This collection of video and a few audio files represents files that have been featured on the RF Cafe homepage. Every week or so a new file is added that should be of interest to RF Cafe visitors.
Please send me an e-mail if you have a good subject. Note: "Videos for Engineers" formerly went by the name "Cool Videos."
OK, this is unique. "The Nano
Song" is performed here by UC Berkeley students Ryan Miyakawa (music) and Glory Liu (song). Sure,
it is a bit goofy to you and me, but maybe it serves its stated purpose of introducing nanotechnology
into mainstream parlance. Warning, some props are not what they might seem.
There have been many headlines lately about the shrinking number of women in engineering. Tufts University's "Nerd Girls" are working to break the stigmas and stereotypes of women in engineering. "We are a growing, global movement which celebrates smart-girl individuality that's revolutionizing our future. We want to encourage other girls to change their world through Science, Technology, Engineering and Math, while embracing their feminine power." Things They Believe:
Brains are beautiful. Geek is Chic. Smart is sexy. Not either/or.
As if we needed another example of sheer governmental idiocy, here is a cell phone video shot by someone in NYC yesterday as the backup Air Force One 747 flew low over Manhattan while being escorted by an F-16 fighter. The White House wanted a new photo of the presidential transport with the Statue of Liberty in the background (carbon footprint?). Watch the panicked response of Nyers. Terrorists (aka those who cause man-made disasters) are getting a good laugh at this.
Just how secure (or not secure) is RFID? Listen to Mythbusters' Adam Savage's tale of what happened when they decided to do a story on RFID, and why, so says he, there never will be an RFID episode. It is a good example of how financial sponsors influence what information will or will not be presented to the public. There were 210 comments on the video when this was posted.
Wally Wallington reminds me of my father-in-law. Both guys can move mountains single-handedly, using simple levers, pulleys, and a lot of innate knowledge about how to move immensely heavy things from point A to point B. Mr. Wallington, a retired carpenter, erected this 22,000 lb concrete pillar as a demonstration of how monuments such as Stonehenge could have been built 4,500 years ago.
Proving once again the capability of determined individuals, auto body repairman Steve Eves, designed, built and launched this 1/10th scale Saturn V rocket. On April 25, 2009, the 36-foot-tall, 1600-lb "model," powered by 9 rocket motors producing 8000 lbs of thrust, experienced an absolutely flawless launch and recovery. Incredibly, the gigantic 1st stage landed standing up! More often than not, large projects like this fail to execute - usually due to a recovery system malfunction.
You know times are not very good when cable news
networks are doing reports on the benefits of high tech pawn shops. This shop in NYC specializes in
iPods, cell phones, camcorders, video games, etc. It definitely does not look like the typical kind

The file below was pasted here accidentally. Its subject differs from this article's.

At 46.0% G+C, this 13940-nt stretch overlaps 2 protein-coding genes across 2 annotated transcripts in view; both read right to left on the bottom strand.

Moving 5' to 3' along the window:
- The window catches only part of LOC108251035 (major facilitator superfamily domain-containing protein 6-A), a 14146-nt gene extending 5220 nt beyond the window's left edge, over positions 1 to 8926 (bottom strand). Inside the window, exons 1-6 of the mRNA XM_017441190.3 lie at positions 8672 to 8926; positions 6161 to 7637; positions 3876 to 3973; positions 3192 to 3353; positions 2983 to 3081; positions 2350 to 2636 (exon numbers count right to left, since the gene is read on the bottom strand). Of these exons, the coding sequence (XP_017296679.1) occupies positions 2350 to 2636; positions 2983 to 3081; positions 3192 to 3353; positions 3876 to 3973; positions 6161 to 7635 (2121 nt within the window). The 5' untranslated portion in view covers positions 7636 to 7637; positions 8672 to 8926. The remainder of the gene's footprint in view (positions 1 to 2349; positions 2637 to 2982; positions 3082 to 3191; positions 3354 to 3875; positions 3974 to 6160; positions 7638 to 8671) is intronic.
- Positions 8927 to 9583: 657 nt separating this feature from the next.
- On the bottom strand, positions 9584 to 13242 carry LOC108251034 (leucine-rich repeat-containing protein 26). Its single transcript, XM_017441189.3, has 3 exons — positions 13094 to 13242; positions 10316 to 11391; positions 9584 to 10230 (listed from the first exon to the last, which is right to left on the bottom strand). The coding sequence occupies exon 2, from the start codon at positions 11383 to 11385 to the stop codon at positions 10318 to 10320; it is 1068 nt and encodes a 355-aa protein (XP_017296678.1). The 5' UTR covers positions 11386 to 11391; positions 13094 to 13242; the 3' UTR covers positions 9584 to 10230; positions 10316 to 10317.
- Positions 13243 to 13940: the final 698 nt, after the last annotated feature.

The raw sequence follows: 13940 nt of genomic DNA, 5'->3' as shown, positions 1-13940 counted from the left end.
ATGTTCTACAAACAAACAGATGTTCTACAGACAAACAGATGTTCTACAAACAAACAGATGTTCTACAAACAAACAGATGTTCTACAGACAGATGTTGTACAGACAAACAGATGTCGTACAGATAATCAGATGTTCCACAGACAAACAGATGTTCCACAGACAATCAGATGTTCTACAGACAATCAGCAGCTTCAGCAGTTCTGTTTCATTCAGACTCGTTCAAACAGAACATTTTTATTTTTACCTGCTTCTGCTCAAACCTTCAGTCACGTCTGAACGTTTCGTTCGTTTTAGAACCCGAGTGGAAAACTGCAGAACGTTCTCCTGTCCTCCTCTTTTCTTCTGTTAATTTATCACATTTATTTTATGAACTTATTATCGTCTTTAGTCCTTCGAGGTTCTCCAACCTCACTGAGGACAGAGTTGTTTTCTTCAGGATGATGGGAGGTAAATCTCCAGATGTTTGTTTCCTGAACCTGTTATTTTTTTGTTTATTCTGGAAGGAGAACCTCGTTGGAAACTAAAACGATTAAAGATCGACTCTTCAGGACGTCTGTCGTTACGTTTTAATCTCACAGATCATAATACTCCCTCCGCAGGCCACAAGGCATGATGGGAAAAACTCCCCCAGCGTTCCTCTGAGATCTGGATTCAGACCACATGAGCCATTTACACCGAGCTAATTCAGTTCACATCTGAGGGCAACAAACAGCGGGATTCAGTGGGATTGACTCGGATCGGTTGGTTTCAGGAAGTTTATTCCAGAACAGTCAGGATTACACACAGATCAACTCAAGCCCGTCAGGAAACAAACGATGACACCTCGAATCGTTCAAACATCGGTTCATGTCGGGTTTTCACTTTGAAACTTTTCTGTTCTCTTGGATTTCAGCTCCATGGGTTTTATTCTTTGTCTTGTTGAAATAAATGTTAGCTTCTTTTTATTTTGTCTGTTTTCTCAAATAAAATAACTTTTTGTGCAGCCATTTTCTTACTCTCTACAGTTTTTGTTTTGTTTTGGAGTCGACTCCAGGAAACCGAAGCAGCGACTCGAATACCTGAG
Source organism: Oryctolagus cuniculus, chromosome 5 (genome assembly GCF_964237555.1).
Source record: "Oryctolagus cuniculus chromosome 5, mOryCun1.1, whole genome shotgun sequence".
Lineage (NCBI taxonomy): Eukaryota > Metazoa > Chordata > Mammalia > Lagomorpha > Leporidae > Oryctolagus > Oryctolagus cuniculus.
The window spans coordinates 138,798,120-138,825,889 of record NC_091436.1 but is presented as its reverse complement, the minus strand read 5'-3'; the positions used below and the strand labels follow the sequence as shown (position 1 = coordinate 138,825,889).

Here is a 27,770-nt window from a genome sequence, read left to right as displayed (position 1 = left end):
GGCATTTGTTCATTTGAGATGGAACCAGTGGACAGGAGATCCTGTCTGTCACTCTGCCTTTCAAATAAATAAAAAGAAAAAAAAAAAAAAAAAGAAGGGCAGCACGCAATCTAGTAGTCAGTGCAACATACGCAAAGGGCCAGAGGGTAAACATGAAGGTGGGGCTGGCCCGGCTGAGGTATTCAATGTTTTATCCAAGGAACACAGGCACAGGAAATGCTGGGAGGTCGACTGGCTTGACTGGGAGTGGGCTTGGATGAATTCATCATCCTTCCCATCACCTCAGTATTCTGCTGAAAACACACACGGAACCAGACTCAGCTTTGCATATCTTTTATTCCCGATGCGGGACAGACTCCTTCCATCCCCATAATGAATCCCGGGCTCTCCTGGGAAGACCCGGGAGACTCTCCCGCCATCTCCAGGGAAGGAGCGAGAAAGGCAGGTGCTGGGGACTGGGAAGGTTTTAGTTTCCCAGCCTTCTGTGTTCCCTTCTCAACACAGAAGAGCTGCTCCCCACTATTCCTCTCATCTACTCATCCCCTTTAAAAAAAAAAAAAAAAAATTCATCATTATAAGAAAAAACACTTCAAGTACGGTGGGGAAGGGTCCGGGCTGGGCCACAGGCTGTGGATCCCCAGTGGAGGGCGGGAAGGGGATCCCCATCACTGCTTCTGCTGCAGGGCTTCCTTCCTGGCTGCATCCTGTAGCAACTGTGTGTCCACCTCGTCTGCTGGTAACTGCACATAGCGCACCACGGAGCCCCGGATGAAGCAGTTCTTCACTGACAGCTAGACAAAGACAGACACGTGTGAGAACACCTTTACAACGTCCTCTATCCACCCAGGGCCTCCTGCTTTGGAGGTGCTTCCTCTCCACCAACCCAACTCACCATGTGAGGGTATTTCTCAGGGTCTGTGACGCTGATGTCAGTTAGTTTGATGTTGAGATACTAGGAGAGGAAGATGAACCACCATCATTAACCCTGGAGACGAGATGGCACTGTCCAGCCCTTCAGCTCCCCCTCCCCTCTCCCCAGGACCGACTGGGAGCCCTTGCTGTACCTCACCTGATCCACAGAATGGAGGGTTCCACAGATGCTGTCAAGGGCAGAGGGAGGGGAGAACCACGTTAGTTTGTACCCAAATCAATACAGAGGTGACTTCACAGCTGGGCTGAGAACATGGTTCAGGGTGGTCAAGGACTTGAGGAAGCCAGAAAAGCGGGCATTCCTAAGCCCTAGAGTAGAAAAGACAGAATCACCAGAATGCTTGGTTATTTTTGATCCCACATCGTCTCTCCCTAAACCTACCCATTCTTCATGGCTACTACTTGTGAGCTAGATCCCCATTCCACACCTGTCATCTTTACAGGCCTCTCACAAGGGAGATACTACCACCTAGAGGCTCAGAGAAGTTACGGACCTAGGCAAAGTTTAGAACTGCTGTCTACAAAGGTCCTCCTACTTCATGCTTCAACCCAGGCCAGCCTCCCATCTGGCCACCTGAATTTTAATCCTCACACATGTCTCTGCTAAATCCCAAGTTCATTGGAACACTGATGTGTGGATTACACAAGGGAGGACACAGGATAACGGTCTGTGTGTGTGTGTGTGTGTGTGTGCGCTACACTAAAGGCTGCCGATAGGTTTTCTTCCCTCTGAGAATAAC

of pawn shop I've seen where shelves are full of dusty, 1970s era stereos, jewelry that looks like it
came from your grandmother's bureau, and beat-up rifles on the wall. One thing the two types of shops
do have in common: they are likely filled with stolen goods.
SolidWorks has a funny set of videos called, "3 Dudes Gone 3D." In the words of the promo poster subtitle: "CAD brought them together. A cramped trailer might tear them apart." Stephen, Kish, and Bob exemplify what a typical SolidWorks environment is like - kind of the mechanical analogy of AWR's MWO, Zeland's IE3D-SI, or ACS's LINC2. The shorts are a great marketing scheme - they even sell ringtones.
By now, most people have seen photos of the world's first computer mouse, designed by Douglas Engelbart. It was made of wood and had one button. Here is a demonstration video made on December 9, 1968, during a public debut at the Fall Joint Computer Conference (FJCC). The NLS computer it interfaced with was part of the fledgling Arpanet, which evolved into today's Internet.
D, C, A, AA, and AAA battery cells have been around for nearly a century. Now we have T cells, where the T is for tree. Work being done by MIT uses probes buried in trees and the ground to generate a power source based on the pH differences. Open circuit voltage ranges between 50 mV and 200 mV. Using a connected mesh and some circuitry, these networks are targeting forest fire detection and prediction that can be deployed in high risk areas. Short bursts of info will be sent periodically wirelessly.
CubeSats have been around for a few years now. CubeSat Project was developed by Cal Poly and Stanford University's Space Systems Development Lab. It creates affordable launch opportunities for university research. The 10x10x10cm, 1 kg cubes are stuffed into a spring-loaded deployment tube that ejects them once in orbit. CubeSat Kits can be purchased for around $8k to get you started. Launches cost around $50k. Workshops are available.
"Our rock stars aren't like your rock stars." That is the theme of Intel’s latest series of commercials - ingenious, IMHO. My favorite stars Ajay Bhatt, co-inventor of the USB. Another is a scenario only someone who has "been there" searching for a die can fully appreciate.